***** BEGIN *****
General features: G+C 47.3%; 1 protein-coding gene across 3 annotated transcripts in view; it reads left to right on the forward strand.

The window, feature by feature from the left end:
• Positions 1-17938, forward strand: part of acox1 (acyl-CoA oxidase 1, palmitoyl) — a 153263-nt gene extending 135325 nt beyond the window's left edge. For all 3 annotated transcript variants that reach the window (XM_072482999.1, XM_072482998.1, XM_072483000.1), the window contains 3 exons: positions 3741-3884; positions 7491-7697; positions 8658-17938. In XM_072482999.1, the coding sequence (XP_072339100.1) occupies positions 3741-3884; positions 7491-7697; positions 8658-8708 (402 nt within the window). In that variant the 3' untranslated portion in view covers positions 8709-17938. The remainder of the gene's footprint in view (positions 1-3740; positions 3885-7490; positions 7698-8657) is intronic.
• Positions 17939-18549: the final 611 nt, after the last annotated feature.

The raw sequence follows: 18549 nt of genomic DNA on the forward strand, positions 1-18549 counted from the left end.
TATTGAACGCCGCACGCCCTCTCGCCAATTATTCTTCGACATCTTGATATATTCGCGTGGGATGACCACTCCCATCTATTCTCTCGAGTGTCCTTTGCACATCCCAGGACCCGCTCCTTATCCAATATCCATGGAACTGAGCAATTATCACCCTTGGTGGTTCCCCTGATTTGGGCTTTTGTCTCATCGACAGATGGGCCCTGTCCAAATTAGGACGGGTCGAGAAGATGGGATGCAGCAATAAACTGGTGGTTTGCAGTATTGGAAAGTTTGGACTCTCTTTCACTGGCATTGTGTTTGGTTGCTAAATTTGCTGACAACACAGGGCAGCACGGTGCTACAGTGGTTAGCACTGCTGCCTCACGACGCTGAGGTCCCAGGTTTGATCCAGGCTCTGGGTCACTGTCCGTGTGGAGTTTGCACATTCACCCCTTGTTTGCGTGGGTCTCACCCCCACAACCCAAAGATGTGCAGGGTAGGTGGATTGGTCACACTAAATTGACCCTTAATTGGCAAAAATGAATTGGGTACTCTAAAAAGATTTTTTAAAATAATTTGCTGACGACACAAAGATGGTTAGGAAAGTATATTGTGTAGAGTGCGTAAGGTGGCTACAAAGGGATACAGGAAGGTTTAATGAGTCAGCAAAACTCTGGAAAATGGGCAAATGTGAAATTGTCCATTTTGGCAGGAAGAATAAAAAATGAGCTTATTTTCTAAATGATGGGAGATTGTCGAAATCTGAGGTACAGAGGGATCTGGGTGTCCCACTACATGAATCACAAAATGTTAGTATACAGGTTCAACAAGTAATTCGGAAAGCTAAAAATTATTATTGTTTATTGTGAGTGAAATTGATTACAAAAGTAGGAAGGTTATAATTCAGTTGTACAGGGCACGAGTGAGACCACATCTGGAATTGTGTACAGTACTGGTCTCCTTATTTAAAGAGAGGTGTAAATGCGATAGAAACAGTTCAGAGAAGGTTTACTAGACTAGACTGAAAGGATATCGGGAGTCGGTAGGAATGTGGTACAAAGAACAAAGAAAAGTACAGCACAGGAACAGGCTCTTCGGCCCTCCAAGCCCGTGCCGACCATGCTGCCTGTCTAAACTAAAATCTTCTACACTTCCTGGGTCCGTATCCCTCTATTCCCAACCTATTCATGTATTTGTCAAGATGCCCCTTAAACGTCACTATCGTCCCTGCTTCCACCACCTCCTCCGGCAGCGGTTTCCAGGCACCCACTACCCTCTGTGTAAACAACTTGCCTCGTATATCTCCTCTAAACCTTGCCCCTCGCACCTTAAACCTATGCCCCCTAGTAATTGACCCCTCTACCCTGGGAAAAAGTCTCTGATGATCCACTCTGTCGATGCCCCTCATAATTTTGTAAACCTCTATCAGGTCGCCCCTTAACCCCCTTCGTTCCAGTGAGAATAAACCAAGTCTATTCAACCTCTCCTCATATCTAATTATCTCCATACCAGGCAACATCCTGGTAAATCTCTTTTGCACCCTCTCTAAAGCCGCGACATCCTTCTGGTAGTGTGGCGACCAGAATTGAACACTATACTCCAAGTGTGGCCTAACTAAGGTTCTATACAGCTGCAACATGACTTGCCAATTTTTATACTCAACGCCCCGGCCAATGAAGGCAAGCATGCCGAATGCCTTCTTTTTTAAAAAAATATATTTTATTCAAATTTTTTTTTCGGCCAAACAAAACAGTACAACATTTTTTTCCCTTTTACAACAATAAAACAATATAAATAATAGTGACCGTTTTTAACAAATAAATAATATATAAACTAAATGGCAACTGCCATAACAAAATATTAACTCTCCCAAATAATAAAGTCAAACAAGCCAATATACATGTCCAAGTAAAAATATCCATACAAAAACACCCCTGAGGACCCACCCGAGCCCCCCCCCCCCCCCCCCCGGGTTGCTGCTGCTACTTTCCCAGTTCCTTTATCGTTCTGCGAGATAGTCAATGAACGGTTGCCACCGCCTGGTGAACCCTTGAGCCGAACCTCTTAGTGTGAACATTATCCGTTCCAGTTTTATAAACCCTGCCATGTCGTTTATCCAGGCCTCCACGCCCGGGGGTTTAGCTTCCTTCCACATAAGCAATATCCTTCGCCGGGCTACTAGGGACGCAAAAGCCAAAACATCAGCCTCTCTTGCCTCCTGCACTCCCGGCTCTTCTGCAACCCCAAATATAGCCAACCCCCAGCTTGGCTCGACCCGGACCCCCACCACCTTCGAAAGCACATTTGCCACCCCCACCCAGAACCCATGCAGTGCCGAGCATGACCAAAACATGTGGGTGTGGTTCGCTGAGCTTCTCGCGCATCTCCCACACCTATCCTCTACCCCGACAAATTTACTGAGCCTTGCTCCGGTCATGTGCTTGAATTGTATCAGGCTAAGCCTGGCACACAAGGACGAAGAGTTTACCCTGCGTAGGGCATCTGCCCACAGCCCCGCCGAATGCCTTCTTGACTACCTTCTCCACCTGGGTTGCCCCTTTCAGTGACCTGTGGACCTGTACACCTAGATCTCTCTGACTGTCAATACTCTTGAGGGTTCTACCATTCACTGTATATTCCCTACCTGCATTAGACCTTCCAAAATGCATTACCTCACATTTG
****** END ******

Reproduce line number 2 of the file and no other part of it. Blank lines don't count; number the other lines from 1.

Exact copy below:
The window, feature by feature from the left end: